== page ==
Simply spellbinding

Sam Lowery, of Charlestown, Mass., spells out his word in the air during Round 2 of the National Spelling Bee. The semifinal and final rounds Thursday will be broadcast on ESPN.
Sam Lowery, of Charlestown, Mass., spells out his word in the air during Round 2 of the National Spelling Bee. The semifinal and final rounds Thursday will be broadcast on ESPN. (EVAN VUCCI / AP)
Posted: June 01, 2012

WASHINGTON - Clad in white pants and a pink shirt, Lori Anne Madison wiped her hands and walked briskly to the microphone Wednesday at the Gaylord National Resort and Convention Center at National Harbor.

She announced her presence to the world.

"Hi," she said.

Lori Anne's first time on stage at the National Spelling Bee likely couldn't have come soon enough for the bubbly 6-year-old who sometimes can't sit still. She's the youngest competitor in the event's history, but it didn't seem that way on Wednesday.

She asked for the definition of the word. Then she rapidly spelled dirigible. She got it right and quickly took her seat.

Lori Anne can be all business when it comes to competition. But her time in the spotlight was hardly over.

The next speller was ESPN reporter Samantha Steele (just for a bit of fun), who was asked to spell the word slobberhannes. Steele repeated the word, shook her head and then asked for some help.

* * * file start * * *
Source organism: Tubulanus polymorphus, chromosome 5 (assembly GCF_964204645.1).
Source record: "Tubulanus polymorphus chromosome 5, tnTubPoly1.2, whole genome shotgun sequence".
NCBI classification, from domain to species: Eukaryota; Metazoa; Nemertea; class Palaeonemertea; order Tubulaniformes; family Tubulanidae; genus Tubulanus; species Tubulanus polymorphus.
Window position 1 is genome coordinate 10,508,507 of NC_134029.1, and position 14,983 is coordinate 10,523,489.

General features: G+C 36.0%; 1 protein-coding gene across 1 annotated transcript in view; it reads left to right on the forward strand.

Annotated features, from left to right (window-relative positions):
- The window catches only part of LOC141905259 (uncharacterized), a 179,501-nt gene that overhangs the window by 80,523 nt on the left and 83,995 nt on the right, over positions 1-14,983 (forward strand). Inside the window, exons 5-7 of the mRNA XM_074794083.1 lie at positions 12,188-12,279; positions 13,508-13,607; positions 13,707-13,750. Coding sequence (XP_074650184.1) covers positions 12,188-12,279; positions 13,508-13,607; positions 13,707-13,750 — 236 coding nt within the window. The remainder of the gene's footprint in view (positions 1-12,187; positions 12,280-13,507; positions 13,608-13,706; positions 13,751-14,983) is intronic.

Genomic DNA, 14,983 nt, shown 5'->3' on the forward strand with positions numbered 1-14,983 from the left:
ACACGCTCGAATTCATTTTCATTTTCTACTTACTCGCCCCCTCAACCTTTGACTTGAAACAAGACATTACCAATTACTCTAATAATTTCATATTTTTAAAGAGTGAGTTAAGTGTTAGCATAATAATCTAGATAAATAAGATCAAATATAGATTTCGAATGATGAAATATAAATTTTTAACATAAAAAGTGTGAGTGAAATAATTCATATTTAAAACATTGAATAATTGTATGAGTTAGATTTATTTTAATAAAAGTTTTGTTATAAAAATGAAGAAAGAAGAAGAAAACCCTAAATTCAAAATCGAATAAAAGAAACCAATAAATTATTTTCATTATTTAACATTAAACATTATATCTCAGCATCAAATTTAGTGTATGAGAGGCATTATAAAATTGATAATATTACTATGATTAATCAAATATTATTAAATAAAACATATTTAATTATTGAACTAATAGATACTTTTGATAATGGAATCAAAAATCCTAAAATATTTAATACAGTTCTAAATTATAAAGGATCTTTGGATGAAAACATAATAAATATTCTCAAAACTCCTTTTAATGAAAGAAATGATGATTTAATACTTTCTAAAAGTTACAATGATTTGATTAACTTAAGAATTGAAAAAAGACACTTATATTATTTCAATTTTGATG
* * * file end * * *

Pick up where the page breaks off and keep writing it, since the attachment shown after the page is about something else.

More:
"Lori Anne, any help with this?" she said into the microphone.

Lori Anne strode to the stage and heard the word again. "I think it's a joke," she told Steele.

Steele bumbled halfway through the minefield of a word until a bell rang, indicating too much time had passed.

But that was the high-water mark for Lori Anne, who bowed out in the next round after being tricked by an ignoble "i." The homeschooler from Woodbridge, Va., started the word ingluvies with an "e." (What the heck is it? Part of some animals' esophagus.)

When Lori Anne was told that the "e" was incorrect, her eyes grew wide in shock. But as she made her way back to her seat in the back row on the stage, she accepted congratulatory hand-slaps from several other spellers, who understood what an accomplishment it was for the first grader to be competing with them.

Paige Kimble, the director of the bee, thanked the young competitor for her charming addition to the event. "And it was close," she said.

Vanya Shivashankar, a 10-year-old from Olathe, Kan., achieved a perfect score in both onstage rounds and the written test on Tuesday. The semifinal and final rounds Thursday will be broadcast on ESPN.

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